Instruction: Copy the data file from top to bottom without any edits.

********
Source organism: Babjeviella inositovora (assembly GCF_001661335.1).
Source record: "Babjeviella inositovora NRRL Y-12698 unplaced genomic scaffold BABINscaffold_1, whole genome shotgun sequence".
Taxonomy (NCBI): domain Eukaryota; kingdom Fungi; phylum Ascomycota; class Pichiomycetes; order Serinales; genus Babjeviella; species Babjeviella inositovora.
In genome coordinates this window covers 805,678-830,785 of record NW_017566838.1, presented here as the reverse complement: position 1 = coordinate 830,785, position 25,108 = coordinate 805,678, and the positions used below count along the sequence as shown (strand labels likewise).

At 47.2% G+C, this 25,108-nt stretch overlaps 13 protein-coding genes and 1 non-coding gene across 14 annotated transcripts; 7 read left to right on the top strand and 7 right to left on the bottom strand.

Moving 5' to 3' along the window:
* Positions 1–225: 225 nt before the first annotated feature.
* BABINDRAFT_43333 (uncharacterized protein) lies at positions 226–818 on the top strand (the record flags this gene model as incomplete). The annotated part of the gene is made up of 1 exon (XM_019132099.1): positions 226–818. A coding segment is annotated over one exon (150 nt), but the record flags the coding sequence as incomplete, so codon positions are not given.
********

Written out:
Source organism: Babjeviella inositovora (assembly GCF_001661335.1).
Source record: "Babjeviella inositovora NRRL Y-12698 unplaced genomic scaffold BABINscaffold_1, whole genome shotgun sequence".
Taxonomy (NCBI): domain Eukaryota; kingdom Fungi; phylum Ascomycota; class Pichiomycetes; order Serinales; genus Babjeviella; species Babjeviella inositovora.
In genome coordinates this window covers 805,678-830,785 of record NW_017566838.1, presented here as the reverse complement: position 1 = coordinate 830,785, position 25,108 = coordinate 805,678, and the positions used below count along the sequence as shown (strand labels likewise).

At 47.2% G+C, this 25,108-nt stretch overlaps 13 protein-coding genes and 1 non-coding gene across 14 annotated transcripts; 7 read left to right on the top strand and 7 right to left on the bottom strand.

Moving 5' to 3' along the window:
* Positions 1–225: 225 nt before the first annotated feature.
* BABINDRAFT_43333 (uncharacterized protein) lies at positions 226–818 on the top strand (the record flags this gene model as incomplete). The annotated part of the gene is made up of 1 exon (XM_019132099.1): positions 226–818. A coding segment is annotated over one exon (150 nt), but the record flags the coding sequence as incomplete, so codon positions are not given.